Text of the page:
Film Pulse Score

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Release Date:  February 20, 2015
Director:  Steve Pink
MPAA Rating: R

2010’s Hot Tub Time Machine was unquestionably immature, but there was also some measure of humanity behind the various humiliations. Hot Tub Time Machine 2 drops the heart and focuses below the belt with an uninspired string of dick jokes and adlibbed insults. Another thing absent this time around is the original’s most marketable performer, John Cusack, whose character only appears in a still photo and is said to be on a “spiritual journey.” The actor was likely on a journey to find a better script. He wouldn’t have to travel far.

Writer Josh Heald and director Steve Pink both return from the first film, but they don’t seem to have much affection for their premise or their characters. The primary concerns seem to be simply filling 90 minutes and coming in on budget in hopes of turning a profit.

Living large as CEO of “Lougle” – getting a jump on Google after the events of the first film – boisterous, unlikable Lou (Rob Corddry) is threatening his company and his life with drug-fueled antics. At a lavish party in his mansion, a guest shoots Lou (in the genitals), and buddies Nick (Craig Robinson) and Jacob (Clark Duke) drag him to the temporal displacement whirlpool in hopes of saving his life in the past. However, they wind up in a parallel universe in 2025, where Jacob is the rich one, Lou is an aged derelict, and Nick is recognized for a crappy dance tune. Convinced someone from this future traveled back in time to kill Lou, the gang searches for clues and eventually finds Adam Jr. (Adam Scott), the son of Cusack’s character. Junior eagerly puts his last-minute wedding plans on hold to tag along for no other reason than to fill out the foursome.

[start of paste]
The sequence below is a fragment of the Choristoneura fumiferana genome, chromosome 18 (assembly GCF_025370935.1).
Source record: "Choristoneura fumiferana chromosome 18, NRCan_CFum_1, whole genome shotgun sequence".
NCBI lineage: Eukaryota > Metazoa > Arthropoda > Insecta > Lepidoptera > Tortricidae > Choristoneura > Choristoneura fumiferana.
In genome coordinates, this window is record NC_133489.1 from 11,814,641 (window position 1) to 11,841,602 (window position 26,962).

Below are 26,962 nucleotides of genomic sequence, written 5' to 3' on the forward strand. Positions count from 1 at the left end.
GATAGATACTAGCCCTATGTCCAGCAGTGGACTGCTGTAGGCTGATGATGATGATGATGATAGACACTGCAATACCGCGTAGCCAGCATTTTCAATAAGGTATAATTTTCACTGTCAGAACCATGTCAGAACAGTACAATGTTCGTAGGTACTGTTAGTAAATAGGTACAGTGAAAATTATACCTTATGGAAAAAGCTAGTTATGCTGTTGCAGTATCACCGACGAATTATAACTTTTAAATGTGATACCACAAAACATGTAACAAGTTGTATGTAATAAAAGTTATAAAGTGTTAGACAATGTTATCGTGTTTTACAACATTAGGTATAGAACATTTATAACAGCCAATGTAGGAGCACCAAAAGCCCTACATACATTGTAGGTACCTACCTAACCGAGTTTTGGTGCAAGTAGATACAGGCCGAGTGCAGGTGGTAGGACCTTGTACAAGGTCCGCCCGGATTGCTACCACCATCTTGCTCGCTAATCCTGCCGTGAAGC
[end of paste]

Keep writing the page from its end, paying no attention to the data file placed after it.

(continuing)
While admittedly meaningless in the grand scheme, the mystery plot is bothersome in its clunky introduction of red herrings and its use as a futile attempt to bring some semblance of structure where none exists. Scenes play out as if they’re the product of brainstorming sessions where no notes were taken and none of the screenplay ideas were put together into a final draft.

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The guys rib each other for a while, and then move on to the next lame setup where they can do it all over again. They may get kicks out of harassing each other, but for us it’s excruciating. There’s nothing intrinsically wrong with unlikable characters – and certainly not in a juvenile comedy – but it’s a real chore to spend time with these pieces of work. Corrdry is the worst offender as Lou, his constant yelling and deplorable behavior grating instead of effectively goofy.

There’s some potential in the futureworld gimmickry, but none of is explored in an interesting way. A sleazy, brainless gameshow called “Choozy Doozy” (hosted by Christian Slater) shows how low the reality TV bar has fallen. The scene ends with an extended, painfully unfunny sequence in which two of the characters are forced to have a homosexual encounter in virtual reality. Adam Jr. is thrilled to meet tech genius Jacob, the inventor of his beloved self-pleasure gadget. A crazy future narcotic is introduced only to have a stock “tripping out” scene, and to include an emergency room visit where large needle is jammed into a poor guy’s – you probably guessed by now – testicles. Lou’s contentious relationship with a self-driving and self-aware Smart Car is only worth mentioning because the filmmakers go back to the stale bit time and time again.

Also curious is the incessant referencing of other time travel movies and pop culture in general, with no context other than the obvious surface conceit. The one effective allusion comes in a cameo from Chevy Chase, reprising his role as the hot tub maintenance guy, where a golf club and a famous line recall Caddyshack. Ultimately that reference, and all the others, only serve to remind us of some of the other, better things we could be watching instead of the slog that is Hot Tub Time Machine 2.